Originality in movies today is a rarity, with many central themes having been plundered to the point of audience exhaustion. What the viewer can occasionally hope for is a fresh new slant or re-interpretation. "Se7en" is such an example of classic horror thrills, up-ended and twisted into a bewildering and claustrophobic web of tension.
Morgan Freeman plays a world-weary homicide detective who's brilliant at his job and six days away from retirement. He's handed a case involving a desperately sick and teasing serial killer, and a cocky young sidekick in the form of Brad Pitt, who's keen to prove himself in his new surroundings. Just don't yawn with a knowing derision born of such familiar plot devices. It'll only allow director David Fincher to stuff and gag you with his fiendishly unsettling take on the predictable.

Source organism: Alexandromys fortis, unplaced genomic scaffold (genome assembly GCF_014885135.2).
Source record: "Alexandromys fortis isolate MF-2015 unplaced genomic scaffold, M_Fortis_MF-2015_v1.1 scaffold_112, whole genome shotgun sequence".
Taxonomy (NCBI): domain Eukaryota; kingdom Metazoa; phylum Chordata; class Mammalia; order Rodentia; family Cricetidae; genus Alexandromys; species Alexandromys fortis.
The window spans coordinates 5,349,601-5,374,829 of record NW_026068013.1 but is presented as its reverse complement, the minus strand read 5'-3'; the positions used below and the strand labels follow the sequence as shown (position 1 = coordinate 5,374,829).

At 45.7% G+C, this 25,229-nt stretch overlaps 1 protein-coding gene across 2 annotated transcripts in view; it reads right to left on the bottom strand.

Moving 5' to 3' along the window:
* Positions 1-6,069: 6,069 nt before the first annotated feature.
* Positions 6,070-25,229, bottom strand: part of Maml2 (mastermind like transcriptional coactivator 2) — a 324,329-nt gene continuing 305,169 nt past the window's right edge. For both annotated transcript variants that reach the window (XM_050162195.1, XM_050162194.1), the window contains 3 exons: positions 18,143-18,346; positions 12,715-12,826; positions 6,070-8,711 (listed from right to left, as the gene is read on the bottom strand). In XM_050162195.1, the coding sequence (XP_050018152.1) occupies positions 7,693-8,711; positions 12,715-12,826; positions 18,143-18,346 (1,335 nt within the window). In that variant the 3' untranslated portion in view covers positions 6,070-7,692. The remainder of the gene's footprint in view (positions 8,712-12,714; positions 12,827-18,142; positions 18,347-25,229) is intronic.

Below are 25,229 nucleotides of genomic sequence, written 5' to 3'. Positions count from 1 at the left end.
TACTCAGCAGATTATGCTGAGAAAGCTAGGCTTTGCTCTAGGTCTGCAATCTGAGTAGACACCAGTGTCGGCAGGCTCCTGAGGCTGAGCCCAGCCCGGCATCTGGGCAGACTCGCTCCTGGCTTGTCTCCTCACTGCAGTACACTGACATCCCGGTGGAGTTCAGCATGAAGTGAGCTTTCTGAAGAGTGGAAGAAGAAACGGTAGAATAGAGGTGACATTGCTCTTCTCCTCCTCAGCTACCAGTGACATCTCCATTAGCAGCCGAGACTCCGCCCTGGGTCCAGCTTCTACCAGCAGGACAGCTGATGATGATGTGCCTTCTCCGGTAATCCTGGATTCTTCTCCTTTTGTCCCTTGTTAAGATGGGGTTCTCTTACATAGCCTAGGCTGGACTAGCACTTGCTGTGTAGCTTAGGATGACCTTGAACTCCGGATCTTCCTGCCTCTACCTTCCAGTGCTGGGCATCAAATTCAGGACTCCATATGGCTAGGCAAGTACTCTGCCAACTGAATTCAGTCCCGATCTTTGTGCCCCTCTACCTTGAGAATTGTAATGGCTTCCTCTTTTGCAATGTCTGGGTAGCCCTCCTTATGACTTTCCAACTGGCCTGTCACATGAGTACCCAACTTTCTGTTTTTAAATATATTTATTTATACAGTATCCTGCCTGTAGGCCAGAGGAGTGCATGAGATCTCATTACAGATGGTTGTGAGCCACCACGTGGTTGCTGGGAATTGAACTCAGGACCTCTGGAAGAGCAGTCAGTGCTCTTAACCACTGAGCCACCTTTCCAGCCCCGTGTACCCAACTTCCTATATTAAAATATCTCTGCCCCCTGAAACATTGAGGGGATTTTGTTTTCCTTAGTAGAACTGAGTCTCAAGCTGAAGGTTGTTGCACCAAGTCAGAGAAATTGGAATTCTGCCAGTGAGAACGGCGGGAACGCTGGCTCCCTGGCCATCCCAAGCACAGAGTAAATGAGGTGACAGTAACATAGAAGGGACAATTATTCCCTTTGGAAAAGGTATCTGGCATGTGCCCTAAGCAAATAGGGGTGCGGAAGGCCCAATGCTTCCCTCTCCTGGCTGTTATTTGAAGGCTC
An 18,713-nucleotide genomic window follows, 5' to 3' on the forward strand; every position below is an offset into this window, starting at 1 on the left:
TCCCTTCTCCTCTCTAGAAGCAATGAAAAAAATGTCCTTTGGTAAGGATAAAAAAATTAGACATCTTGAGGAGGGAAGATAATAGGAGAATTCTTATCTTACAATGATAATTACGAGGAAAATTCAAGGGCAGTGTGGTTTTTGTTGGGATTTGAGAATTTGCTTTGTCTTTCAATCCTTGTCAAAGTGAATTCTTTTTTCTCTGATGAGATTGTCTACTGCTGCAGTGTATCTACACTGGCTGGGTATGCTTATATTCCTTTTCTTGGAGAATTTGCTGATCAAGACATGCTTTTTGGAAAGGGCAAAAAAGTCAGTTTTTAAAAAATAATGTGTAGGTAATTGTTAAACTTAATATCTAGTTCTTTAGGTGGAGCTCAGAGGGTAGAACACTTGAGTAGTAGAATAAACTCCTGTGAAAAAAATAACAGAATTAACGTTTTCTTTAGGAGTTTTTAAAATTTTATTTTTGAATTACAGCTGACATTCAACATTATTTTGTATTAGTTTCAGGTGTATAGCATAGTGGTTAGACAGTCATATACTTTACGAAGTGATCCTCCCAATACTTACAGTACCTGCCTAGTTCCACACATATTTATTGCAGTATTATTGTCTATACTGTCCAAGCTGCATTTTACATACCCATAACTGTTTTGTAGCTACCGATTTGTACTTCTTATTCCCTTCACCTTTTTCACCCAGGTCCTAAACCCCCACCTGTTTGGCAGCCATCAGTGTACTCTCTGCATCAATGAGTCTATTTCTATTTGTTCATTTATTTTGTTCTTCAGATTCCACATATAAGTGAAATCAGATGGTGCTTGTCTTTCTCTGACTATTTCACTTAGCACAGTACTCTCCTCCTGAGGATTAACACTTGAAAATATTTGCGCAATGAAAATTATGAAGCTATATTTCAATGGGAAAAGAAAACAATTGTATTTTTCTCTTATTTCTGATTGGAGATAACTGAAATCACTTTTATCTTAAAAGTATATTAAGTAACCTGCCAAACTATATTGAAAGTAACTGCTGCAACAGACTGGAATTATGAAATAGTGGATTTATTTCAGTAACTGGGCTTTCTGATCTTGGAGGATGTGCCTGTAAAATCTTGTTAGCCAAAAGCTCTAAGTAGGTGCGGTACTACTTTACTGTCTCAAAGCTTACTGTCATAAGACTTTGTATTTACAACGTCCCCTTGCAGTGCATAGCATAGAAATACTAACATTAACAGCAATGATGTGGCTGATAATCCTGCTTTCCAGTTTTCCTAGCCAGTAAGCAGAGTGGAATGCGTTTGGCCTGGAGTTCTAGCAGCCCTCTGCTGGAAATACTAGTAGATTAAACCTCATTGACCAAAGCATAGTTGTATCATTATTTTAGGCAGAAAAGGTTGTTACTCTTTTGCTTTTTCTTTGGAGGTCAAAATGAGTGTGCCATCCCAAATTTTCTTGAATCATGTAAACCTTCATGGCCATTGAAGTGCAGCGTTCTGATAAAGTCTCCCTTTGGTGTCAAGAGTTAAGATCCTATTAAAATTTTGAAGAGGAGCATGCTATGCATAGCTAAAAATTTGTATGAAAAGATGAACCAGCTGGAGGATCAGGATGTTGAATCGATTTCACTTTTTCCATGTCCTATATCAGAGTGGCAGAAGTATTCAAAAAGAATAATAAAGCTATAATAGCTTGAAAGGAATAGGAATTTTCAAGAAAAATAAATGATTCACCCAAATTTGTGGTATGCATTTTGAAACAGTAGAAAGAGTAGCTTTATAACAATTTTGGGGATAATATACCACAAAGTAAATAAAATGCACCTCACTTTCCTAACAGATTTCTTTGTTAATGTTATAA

Despite the references to the 'seven deadly sins' and other machinations of literary origin, this is a 'chase' movie. Fincher previously murdered this sub-genre with the brutally dull "Alien 3". His techniques in "Se7en" are confidently different. In the place of the obvious is subtlety. Rather than lingering gore shots, we get a diffused layering of the visual and verbal, to nauseating effect.
The pace is fast and the shocks build beautifully. The actors within it all reel with convincing horror, as the chase veers towards a growing realisation that the answer to this mystery will not soothe the frazzled viewer.
Read a review of the DVD.